Thursday, November 30, 2006

Today was a productive multi-task day. The morning started with marbling Yukon Gold. It is one of my original colors and I love seeing how it has evolved. You could say the light bulb came on and I changed the blue. Amazing what a different tone of blue will do, it just made the colors POP! I will put some up after they cure and have their bath.

Next I moved on to dying fabric. My husband Mike dubbed it "now that's purple." A rich deep dark purple, that is currently in the dryer.

Then I was off to alum some Fat Half (22" x 36") pieces. I have found them very useful when I am making Wearable Art pieces like the Green Coat that is currently displayed on my website at: The front and back center panels both use Fat Halves of evergreen hand marbled fabric.

After that I worked on the Sweatshirt Jacket that is under construction. I wanted something fun to wear with jeans. I'm using some navy hand marbled fabrics and mixing it with a variety of navy fabrics that I have in my stash. It has become a experiment in meandering stitches. Each project that I make will ultimately end up in my booth at quilt and art shows. But I also want each project to be a learning experience.

Now Blogging and then create dinner. Humm, what should it be tonight?

Sunday, November 26, 2006

Greeting from the snowy Pacific Northwest. The Weather people said last night that we would get between 1 to 3 inches of snow over night, they neglected to mention that it would continue to snow all day long. We now have a foot. I know that in many parts of the world that isn't much. But here in the PNW, with no signs of stopping, that is considered a lot of snow.

Marbling tip for today. Marbling Books - there are many books written on marbling, you will find a large number are about marbling on paper. Some will be about marbling on paper with a little bit about marbling on fabric. My favorite book for beginners when it comes to marbling on fabric is: Creative Marbling on Fabric, a guide to making one-of-a-king fabrics by Judy Simmons. It's all about marbling on fabric. Judy takes out threw the basics. What you need and where to get it. Followed by how to marbled on fabric with a wide variety of marbling designs. A very helpful section what to do when things go weird. And then some ideas on what to do with your hand marbled fabric.


Thursday, November 23, 2006

Here is another tip to help make marbling fun and easy.

How to make rakes with corrugated cardboard, glue and toothpicks. These are rakes that I made for a marbling class that I taught. My students use a 8" x 10" tray. I made the rakes 1/2" smaller than the tray. One is 7 1/2" in length and the other is 9 1/2" in length.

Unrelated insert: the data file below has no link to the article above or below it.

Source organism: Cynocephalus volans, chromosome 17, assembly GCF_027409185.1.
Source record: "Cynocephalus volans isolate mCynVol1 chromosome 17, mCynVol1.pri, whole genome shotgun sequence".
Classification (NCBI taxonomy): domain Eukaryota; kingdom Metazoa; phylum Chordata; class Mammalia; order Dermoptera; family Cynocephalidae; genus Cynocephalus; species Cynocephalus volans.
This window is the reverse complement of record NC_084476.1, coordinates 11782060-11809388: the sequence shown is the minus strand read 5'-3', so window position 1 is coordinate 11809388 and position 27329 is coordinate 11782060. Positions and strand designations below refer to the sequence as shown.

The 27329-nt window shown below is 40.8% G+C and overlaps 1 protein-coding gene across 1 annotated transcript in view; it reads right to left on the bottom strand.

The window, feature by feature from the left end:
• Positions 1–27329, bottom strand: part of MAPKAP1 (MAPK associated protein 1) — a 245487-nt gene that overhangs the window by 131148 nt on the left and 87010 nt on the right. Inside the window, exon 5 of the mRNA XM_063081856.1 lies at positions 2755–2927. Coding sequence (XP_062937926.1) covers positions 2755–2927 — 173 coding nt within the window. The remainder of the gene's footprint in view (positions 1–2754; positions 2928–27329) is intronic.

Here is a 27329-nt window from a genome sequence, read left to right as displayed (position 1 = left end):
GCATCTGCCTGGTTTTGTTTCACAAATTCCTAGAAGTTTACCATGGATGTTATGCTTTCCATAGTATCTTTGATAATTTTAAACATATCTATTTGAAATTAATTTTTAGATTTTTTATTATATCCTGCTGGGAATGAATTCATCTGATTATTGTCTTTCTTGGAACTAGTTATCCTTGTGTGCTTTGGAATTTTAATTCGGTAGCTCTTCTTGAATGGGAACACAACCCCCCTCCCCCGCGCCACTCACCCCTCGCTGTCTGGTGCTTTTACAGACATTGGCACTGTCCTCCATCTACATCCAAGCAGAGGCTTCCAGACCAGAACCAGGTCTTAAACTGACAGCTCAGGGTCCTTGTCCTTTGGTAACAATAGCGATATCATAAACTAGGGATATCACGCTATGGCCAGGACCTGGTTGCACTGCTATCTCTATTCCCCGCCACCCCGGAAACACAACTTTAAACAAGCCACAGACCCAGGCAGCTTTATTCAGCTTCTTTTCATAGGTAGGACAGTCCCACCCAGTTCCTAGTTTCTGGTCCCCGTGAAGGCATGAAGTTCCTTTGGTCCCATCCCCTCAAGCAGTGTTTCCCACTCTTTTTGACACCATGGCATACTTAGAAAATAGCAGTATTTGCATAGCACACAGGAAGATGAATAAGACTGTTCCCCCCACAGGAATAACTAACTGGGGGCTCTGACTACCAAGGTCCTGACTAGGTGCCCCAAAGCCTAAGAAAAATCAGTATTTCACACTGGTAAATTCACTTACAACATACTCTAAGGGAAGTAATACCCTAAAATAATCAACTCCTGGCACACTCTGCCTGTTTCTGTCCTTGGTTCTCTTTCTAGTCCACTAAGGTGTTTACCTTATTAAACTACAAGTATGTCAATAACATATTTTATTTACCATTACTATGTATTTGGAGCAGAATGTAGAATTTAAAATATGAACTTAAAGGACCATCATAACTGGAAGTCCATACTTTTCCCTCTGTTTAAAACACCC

Cut the corrugated cardboard so that you see the wavy side on the length you want for your rake. Figure out how far apart you want your toothpicks. You can mark the cardboard. Put the glue in those holes and insert the toothpicks. Stand them up with the toothpicks pointing up and let them dry for 24 hours.
I have three rakes for each length. The First is spaced one hole apart, the second two holes apart and the third four holes apart. That gives you enough rakes to create a large variety of designs. Experiment and have fun.


Thursday, November 16, 2006

My new featured fabric for November/December is Poinsettia Red. Just in time for Christmas. This is a Orange based Red that always reminds me of the Pionsettia plant that I get every year from my father inlaw. That is how I know that Christmas is just around the corner and it adds a festive air to our home.
You can view it as well on my web page

Tuesday, November 14, 2006

Helpful Hints the things that help make marbling easier and more fun. First is mixing the marbling base and alum solution. My arm almost dropped off the first time I tried mixing everything by hand. Then I found two very helpful tools. First is a power drill. (My husband never dreamed that he would be sharing his power tools with me, but he has adjusted nicely.) The second is a paint mixer that fits in a power drill. You can get them at most hardware stores. You have just turned your power drill into a big hand mixer.
I normally mix 4 gallons of marbling base and 8 gallons of Alum solution at a time, so these two tools together make life so much easier. You may want to try it out in just plain water until you figure out the right speed. I shot water all over the place the first time. Now I don't dread the mixing of the solutions and I get a much better mix.


Tuesday, November 07, 2006

I have gotten several questions about "How to marble on fabric?" But rather than duplicate directions that are easily found else where. The best set of directions that I have found for beginners is located at:
They also sell a marbling kit that is easy for beginners. You can give it a try without a huge investment. Pro Chem's kit doesn't require a lot of mixing and prep of the paints. Yes, you still have to mix every thing else.

I think many people are intimidated by the thought of marbling because it is not an easy afternoon project. Sorry but it does require planning and prep. I'm totally addicted to the entire marbling process so I believe that it is worth ever minute.

So what I thought I would do is give you easy tips and hints on things I have learned that could make your first marbling experience more fun. So stay tuned.